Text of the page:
In the United States and Australia, feral pig hunting has been identified as the principal risk factor for canine brucellosis due to B. suis. Other possible causes for exposure may include ingesting raw feral pig meat or being exposed to other dogs used for feral pig hunting. In rare cases, there is no known risk factor. Humans may be exposed to B. suis by coming in contact with bodily fluids of infected dogs (including urine, saliva, reproductive materials, respiratory secretions or body cavity effusions). Laboratory personnel, slaughterhouse workers, meat-packing plant employees, and veterinarians are at highest risk of exposure. Because these organisms are zoonotic and a threat to human health, B. abortus and B. suis are reportable to public health in all states.
Clinical signs of B. suis in dogs most commonly include: fever, orchitis/epididymitis, back pain, lameness, abortion, enlarged lymph nodes, lethargy, and occasionally vomiting. It is estimated that up to 40% of serologically positive dogs have a subclinical infection (showing no clinical signs of illness). While not previously reported, these two cases demonstrate that Brucella suis may be isolated in pleural effusion.
Brucella suis should be considered as a differential in any dog with a history of exposure to feral pig hunting, or to other dogs that have previously hunted. In any case where Brucella is being considered, individuals working with these animals or lab samples should use personal protection equipment including gloves, disposable gown, facemask and eye protection. The use of good personal hygiene is also of great importance. Extreme caution and care should be used when treating wounds, collecting blood or other tissue samples, neutering/spaying, or handling any reproductive tissues including fetuses of possibly infected dogs. The animal should be kept in isolation. Brucella can survive for months in the environment, but is inactivated with autoclaving, commonly used hospital disinfectants, and by direct sunlight.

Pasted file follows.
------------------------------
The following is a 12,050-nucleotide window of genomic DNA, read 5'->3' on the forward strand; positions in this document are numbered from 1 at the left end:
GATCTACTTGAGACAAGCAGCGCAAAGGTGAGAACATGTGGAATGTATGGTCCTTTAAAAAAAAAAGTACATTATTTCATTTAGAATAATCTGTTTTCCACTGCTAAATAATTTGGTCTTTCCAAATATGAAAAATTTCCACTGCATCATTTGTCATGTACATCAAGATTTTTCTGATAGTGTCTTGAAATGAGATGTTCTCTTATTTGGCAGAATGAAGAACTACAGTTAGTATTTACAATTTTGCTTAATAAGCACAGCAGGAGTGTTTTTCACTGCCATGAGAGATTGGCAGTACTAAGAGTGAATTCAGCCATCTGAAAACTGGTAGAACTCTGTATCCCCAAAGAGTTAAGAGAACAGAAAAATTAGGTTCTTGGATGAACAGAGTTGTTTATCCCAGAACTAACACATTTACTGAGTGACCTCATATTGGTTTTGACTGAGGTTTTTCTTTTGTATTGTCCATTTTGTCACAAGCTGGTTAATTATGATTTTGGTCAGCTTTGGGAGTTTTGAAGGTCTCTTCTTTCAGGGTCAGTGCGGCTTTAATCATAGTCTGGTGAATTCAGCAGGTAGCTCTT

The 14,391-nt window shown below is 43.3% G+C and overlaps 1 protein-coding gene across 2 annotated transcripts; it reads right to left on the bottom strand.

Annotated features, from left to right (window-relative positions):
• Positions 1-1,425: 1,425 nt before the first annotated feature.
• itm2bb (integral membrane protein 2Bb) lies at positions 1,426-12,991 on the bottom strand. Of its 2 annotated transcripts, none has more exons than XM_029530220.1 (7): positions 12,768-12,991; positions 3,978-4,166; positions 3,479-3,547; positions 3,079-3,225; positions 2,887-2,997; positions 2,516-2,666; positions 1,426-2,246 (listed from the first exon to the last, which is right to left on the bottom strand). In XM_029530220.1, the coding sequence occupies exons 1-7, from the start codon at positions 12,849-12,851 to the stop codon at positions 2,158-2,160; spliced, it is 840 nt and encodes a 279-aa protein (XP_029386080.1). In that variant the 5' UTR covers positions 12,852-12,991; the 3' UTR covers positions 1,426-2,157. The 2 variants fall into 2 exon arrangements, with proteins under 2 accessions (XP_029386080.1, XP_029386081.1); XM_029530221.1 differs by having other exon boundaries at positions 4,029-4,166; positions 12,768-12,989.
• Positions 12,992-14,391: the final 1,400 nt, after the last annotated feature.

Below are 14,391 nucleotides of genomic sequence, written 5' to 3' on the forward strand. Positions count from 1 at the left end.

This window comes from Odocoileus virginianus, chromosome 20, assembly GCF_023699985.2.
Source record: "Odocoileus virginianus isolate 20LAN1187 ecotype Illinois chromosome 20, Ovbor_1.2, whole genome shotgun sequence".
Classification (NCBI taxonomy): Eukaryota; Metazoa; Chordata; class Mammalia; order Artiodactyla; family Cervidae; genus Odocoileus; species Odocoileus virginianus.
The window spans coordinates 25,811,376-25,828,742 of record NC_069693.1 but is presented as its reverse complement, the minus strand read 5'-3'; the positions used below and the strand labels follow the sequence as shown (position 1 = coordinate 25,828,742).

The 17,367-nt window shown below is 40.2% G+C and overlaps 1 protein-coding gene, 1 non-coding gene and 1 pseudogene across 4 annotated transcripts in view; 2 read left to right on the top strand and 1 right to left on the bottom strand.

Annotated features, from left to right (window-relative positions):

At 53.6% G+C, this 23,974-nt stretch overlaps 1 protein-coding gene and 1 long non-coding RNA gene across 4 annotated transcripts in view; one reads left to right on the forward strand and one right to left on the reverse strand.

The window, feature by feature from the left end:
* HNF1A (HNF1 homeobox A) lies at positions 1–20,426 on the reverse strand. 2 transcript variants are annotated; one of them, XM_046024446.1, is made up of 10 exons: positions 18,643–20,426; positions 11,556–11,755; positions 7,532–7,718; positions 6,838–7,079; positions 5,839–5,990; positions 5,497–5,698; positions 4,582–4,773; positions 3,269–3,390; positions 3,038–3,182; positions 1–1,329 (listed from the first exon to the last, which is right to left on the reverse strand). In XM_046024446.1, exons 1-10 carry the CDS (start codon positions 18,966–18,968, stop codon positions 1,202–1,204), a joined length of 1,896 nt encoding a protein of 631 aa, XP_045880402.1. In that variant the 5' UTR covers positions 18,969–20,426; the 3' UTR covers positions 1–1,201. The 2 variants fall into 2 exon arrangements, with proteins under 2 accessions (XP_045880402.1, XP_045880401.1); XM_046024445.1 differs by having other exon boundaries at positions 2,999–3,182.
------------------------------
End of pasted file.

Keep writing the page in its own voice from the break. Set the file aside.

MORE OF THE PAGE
In cases where B. suis is considered a potential diagnosis based on risk factors and/or clinical signs, testing is available. The USDA APHIS diagnostic laboratory recommends that canines with exposure to suspected B. suis be screened with a card test (slide agglutination test) for B. abortus as it cross reacts with B. suis. If the card test is positive, serology, culture, and PCR for B. suis at the Ames laboratory is recommended. It is important to note that patients that have been recently infected with B. suis organisms may be serologically negative, and should be re-tested in 6 weeks. Agar gel immunodiffusion (AGID) or slide agglutination testing for B. canis is commonly available at most reference laboratories; however, this test is specific for B. canis and does NOT cross react with B suis.
Given the zoonotic potential of B. suis, euthanasia of affected dogs is recommended, but not mandatory. If euthanasia is not elected, combination therapy with doxycycline and rifampin seems to be effective, when combined with surgical resection of infected tissues. Affected animals should be isolated from other animals, and this quarantine is for the life of the pet. Serum biochemistry should be frequently rechecked due to the potential hepatotoxicity of rifampicin. Response to treatment can be monitored with recheck serology.